I’d gotten distracted.  Push through, Cat.  Push through.  I did.  Until I started to recognize other numbers.  Dates on the EOBs were started to stick out.  I know those dates.  Why do I know them?  Oh, that’s right.  Those were the times I’d called the doctor after hours for help or when Ronan ended up in the emergency room.  With a quick look back at the EOBs, I could see that those ER dates coincided soon after Ronan's shots. 

September of one year...October of the next year... and then again in December... Like clockwork, those ER visits happened post vaccination.  They were not just a coincidence, and it’s foolish for anyone to believe that they could be.   

I’d been reading all day and had grown hungry and tired.  Determined to continue to sort through the other 2 boxes I'd dug out from the closet, though, I grabbed a snack and sat back down to continue to read.  At 4:55, one of the kids walked by the kitchen clock and said, "Wow, it's almost 5:00!"  While the kids had gotten to play all day, I had faced hours of mind-numbing reading, remembering, and sometimes, sadly reflecting on the past.  

Did going through each piece of paper help?  Did rereading any of it prove useful?  Did reliving some painful memories serve a purpose? 


Ronan had an appointment last week that required us to go way back in time.  I had to think and report on when his health deteriorated.  The doctor we were seeing wanted more information about his development and asked if I had any of the original labs we’d done when we first started to ask questions.  I had brought some records with me, but she needed something more specific.  It could take weeks to request and receive the particular document she’d wanted from the other practice.  On that snow day, while looking through those boxes and files I’d successfully ignored for the last few years, I found that lab test that could help our new doctor.  I made a copy of it for our new doctor. 

Results of that old test are obviously very old, but it was mentioned that having that data could help us.  I emailed the doctor’s assistant telling her about my find.  This was her reply: 

Hi Ms. Jameson!

 Awesome, this is very helpful, thank you so much for sending this over…

Since I'm a hopefully ever kinda gal, I'm praying that my efforts will help her.  I know that spring cleaning those files out of my closet helped me.  It was freeing to get rid of them.  I’d held onto some of those documents for far too long.  Ronan’s grown beyond many of the therapy suggestions anyway.  He’s leaps and bounds ahead of some of the special needs educational supports he required, too.  Ronan’s still got a ways to go before he’s anywhere near independent, but I don’t need to hold onto reminders of when he wasn’t.  I’d rather focus on where Ronan is and where we’re both going.  Forward.  I’d like for us to both be going forward.  Without those storage bins weighing me down, and with a doctor on board who wants to help, I feel like I can do that.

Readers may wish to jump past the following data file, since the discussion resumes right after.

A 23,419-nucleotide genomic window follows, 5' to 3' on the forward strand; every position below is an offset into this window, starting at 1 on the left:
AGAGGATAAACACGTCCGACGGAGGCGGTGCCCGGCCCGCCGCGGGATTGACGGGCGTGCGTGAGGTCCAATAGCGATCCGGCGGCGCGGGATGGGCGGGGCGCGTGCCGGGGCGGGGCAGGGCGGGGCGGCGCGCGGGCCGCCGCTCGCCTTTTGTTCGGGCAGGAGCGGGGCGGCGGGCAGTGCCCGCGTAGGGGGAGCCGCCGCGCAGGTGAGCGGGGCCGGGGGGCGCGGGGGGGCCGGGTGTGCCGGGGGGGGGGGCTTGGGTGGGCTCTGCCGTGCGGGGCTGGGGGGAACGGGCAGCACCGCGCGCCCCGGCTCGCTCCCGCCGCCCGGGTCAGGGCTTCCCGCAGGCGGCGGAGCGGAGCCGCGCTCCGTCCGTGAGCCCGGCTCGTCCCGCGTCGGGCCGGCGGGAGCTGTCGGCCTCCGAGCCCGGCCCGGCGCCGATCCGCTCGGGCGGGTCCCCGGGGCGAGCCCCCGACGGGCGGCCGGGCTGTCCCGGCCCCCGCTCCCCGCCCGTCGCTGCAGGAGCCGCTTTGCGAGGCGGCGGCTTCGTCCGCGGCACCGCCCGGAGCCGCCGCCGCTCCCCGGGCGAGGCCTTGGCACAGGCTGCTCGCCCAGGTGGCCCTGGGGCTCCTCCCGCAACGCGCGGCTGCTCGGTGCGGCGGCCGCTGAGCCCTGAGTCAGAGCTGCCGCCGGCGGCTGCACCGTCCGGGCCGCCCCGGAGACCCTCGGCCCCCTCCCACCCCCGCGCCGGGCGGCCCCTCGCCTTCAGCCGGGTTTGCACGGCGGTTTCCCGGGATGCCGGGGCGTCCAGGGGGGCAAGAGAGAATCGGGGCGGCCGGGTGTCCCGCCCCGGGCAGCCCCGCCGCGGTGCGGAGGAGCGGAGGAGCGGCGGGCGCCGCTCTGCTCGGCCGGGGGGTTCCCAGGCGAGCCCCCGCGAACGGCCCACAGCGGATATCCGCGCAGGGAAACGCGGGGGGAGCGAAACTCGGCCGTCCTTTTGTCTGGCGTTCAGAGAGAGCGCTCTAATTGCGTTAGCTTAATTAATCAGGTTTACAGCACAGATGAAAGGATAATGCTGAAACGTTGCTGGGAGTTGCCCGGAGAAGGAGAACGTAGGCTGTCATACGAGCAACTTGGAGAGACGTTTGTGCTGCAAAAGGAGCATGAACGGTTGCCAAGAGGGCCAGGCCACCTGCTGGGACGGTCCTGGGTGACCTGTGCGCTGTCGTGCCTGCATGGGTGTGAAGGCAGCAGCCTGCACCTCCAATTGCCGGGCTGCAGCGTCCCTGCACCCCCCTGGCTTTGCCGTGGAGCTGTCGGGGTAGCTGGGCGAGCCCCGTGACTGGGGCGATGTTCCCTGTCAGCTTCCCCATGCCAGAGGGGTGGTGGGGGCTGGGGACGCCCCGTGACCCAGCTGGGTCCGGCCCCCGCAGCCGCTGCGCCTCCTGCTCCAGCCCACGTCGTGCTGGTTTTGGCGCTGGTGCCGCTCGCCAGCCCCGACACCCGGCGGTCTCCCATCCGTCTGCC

Cathy Jameson is a Contributing Editor for Age of Autism. 


Hans Litten

Posted by: Loraine Fishel | March 26, 2018 at 04:45 PM

What a brilliant comment.
They are planning to light up various place blue in solidarity.
Makes me sick. Angry. Rage.

Loraine Fishel

This is why I read A of A. It helps me feel less alone in some of these difficult issues that no one else could possibly even try to understand. Spending literally millions to try to give your child part of their life back. Looking back at the long painful trail of medical treatment. The before and after that frankly I try not to think about. All of you can understand the knot in your stomach when someone asks you, "Are you sure it was the vaccine? Don't you think that it was maybe just a coincidence that your child turned blue on the day he was vaccinated?" At those times I think that no one wants to understand. They don't want to consider that vaccines can and do sometimes cause a lifetime of real suffering.


In two months, K will graduate high school, at age 18, with a regular diploma! She has required >$2M in therapy, supplements, special diet, and treatment to get here. 16 years ago, the developmental pediatrician advised she would never speak with intent, toilet train, or even be capable of bagging groceries- he suggested I place her on a waitlist for a local institution, because she would need this in three years. Looking back, I don’t regret burning his paperwork and setting out to find a better hope for my daughter. She has worked incredibly hard to come this far, and I plan to keep pulling her forward in hope that, one day, she can have independence, a career, and a life of her own choosing; if we don’t make it all the way, at least we will have given it our all. Either way - she can now speak, and take care of most toileting needs, and she shelves books at the library in the summer, and loves to sing in the chorus. She now has her own apartment (fully supported at this time), and is working to learn to live independently, which shows that medicine really is practicing and not an art.